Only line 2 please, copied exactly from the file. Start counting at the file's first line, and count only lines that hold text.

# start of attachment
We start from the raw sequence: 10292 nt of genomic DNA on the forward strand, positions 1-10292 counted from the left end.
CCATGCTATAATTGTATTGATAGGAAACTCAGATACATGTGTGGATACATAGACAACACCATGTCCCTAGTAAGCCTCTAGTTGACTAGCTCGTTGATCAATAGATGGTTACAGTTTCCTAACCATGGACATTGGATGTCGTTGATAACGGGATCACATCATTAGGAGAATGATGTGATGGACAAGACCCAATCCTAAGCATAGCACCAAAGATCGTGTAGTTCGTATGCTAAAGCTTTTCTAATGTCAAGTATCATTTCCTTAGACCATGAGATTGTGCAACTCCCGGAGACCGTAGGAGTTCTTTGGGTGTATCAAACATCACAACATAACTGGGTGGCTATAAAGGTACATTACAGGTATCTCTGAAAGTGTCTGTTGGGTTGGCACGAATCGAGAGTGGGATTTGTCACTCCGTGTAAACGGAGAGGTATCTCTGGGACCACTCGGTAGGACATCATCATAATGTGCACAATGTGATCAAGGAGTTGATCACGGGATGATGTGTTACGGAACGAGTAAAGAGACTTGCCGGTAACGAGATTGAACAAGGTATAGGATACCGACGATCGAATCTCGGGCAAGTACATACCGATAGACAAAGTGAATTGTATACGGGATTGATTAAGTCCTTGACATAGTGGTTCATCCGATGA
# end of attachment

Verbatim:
CCATGCTATAATTGTATTGATAGGAAACTCAGATACATGTGTGGATACATAGACAACACCATGTCCCTAGTAAGCCTCTAGTTGACTAGCTCGTTGATCAATAGATGGTTACAGTTTCCTAACCATGGACATTGGATGTCGTTGATAACGGGATCACATCATTAGGAGAATGATGTGATGGACAAGACCCAATCCTAAGCATAGCACCAAAGATCGTGTAGTTCGTATGCTAAAGCTTTTCTAATGTCAAGTATCATTTCCTTAGACCATGAGATTGTGCAACTCCCGGAGACCGTAGGAGTTCTTTGGGTGTATCAAACATCACAACATAACTGGGTGGCTATAAAGGTACATTACAGGTATCTCTGAAAGTGTCTGTTGGGTTGGCACGAATCGAGAGTGGGATTTGTCACTCCGTGTAAACGGAGAGGTATCTCTGGGACCACTCGGTAGGACATCATCATAATGTGCACAATGTGATCAAGGAGTTGATCACGGGATGATGTGTTACGGAACGAGTAAAGAGACTTGCCGGTAACGAGATTGAACAAGGTATAGGATACCGACGATCGAATCTCGGGCAAGTACATACCGATAGACAAAGTGAATTGTATACGGGATTGATTAAGTCCTTGACATAGTGGTTCATCCGATGA